Jackson fans scramble for tickets as probe deepens



LOS ANGELES - A total of 1.6 million people scrambled for tickets to Michael Jackson's memorial service, officials said Sunday as the probe into the singer's death zeroed in on the role of drugs.
Organizers of an online lottery to allocate tickets for Tuesday's hotly anticipated send-off for the tragic "King of Pop" confirmed the figure after a deadline to register expired late Saturday.



Jackson fans scramble for tickets as probe deepens
The vast majority of applicants will be disappointed as only 11,000 tickets are available for Tuesday's service at the Staples Center arena, along with another 6,500 to watch a live video feed at a neighboring venue.
Organizers AEG will send emails after 11 am (1800 GMT) on Sunday to the lucky few who will get the tickets, which are all free. The company says it will randomly select 8,750 registrants, who will each receive two tickets.
No details of what Tuesday's service will involve have been revealed, but organizers say the 90-minute event will be a celebration of the life of Jackson, who died on June 25 at age 50 of an apparent cardiac arrest.
The producer of the show told the New York Daily News the service would likely feature performances from stars but would be restrained.
"It will be a celebration of Michael's life (but) we're not approaching it as a TV show," producer Ken Ehrlich was quoted as saying.
"In the future, there may be a tribute to Michael Jackson. This is really a memorial service. It's not going to have all the bells and whistles. We want to keep it low-key."
"People who are watching it, both live and on TV, can expect to see people who have played a role in his life, who will both be reminiscing about him and speaking to the impact he's made," he added.
No details of where Jackson will be buried have been released.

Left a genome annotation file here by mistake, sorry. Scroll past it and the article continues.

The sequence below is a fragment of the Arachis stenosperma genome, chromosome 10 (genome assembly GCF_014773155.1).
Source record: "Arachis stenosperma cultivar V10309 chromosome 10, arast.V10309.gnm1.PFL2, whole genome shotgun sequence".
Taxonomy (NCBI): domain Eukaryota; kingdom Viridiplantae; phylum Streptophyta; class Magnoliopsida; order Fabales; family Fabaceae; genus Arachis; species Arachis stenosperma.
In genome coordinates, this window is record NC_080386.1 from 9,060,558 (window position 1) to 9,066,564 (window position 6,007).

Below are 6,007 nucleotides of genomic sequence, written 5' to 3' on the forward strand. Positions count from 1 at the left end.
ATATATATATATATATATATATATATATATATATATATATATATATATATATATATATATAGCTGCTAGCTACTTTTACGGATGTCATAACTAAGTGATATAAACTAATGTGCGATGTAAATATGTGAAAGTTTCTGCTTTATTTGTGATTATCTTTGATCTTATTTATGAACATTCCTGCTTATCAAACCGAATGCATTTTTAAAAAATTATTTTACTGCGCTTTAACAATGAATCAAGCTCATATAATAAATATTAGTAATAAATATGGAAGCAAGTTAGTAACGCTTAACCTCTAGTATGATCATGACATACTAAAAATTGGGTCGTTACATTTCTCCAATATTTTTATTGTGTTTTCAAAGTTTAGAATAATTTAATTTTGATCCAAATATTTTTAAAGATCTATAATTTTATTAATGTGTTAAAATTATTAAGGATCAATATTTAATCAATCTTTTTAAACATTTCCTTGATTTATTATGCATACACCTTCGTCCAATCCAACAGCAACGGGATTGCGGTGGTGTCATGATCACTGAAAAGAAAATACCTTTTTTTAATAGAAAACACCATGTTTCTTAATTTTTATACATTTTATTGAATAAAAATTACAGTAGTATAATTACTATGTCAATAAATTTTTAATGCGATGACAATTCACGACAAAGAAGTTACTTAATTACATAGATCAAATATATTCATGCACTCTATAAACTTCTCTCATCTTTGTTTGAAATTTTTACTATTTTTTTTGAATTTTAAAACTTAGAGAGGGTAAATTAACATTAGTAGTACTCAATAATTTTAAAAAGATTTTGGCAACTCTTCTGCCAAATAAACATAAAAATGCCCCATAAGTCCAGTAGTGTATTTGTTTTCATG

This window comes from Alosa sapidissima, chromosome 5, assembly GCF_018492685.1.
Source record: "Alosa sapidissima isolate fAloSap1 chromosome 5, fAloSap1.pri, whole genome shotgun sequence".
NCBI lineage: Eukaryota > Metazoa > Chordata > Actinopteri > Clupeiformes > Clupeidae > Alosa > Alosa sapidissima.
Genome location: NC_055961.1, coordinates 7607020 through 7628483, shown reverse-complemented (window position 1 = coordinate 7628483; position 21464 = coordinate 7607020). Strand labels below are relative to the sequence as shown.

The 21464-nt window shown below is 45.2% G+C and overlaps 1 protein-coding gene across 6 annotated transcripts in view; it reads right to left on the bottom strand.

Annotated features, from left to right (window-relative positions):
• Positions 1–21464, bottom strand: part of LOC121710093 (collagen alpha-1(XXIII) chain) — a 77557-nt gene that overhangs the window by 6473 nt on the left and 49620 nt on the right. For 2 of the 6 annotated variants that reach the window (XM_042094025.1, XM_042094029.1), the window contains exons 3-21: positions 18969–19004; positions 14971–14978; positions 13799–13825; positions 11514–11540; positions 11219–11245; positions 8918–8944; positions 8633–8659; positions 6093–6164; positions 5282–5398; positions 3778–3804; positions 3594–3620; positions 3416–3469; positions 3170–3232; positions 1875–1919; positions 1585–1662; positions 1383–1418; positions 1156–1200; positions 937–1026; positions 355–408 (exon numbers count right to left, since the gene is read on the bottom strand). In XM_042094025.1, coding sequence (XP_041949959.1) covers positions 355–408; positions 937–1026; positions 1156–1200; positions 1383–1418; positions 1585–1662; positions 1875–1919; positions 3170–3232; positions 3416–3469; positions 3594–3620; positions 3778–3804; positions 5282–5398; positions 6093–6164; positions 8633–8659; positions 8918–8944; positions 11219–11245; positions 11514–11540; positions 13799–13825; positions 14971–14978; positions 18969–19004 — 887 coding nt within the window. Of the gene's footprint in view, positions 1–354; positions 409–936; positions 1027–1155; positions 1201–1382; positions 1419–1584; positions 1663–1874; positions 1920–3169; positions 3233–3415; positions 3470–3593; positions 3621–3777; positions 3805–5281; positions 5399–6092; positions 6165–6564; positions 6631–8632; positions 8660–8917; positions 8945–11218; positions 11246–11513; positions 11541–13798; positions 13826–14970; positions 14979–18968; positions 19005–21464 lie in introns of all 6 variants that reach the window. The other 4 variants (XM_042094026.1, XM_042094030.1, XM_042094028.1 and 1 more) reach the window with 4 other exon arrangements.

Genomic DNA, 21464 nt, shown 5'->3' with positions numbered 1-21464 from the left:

As preparations for Tuesday's memorial continued, investigators probing the circumstances of Jackson's mysterious death are reported to be looking at the role of five doctors who prescribed drugs to the star.
US media reports citing unidentified law enforcement sources say investigators found the powerful sedative propofol amongst a variety of prescription medications at Jackson's home.
An unidentified source told the Los Angeles Times that "numerous bottles" of Diprivan -- the brand name for propofol -- were found at Jackson's home.
The discovery has raised the stakes in the Jackson probe, which widened last week as the Los Angeles Police Department enlisted the support of the federal Drug Enforcement Administration.
Propofol is commonly used in hospitals to induce unconsciousness in patients before major surgery. Healthcare experts say it should never be used at home and should only be administered by trained anesthesiologists.
Los Angeles coroners have said a final cause of Jackson's death will not be revealed until exhaustive toxicology tests from his autopsy are completed.
Jackson's family also hired a private pathologist to carry out a separate autopsy but no results of the findings have been made public.
The aftermath of Jackson's death has seen intense speculation about the role of doctors who treated the star.
Police have questioned Jackson's personal physician Conrad Murray but have stressed he is not suspected of criminal wrongdoing.
Associates of Jackson and his family have repeatedly accused unidentified medical professionals of acting as "enablers" by making prescription drugs readily available.
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Sunday, July 5th 2009
AFP
           


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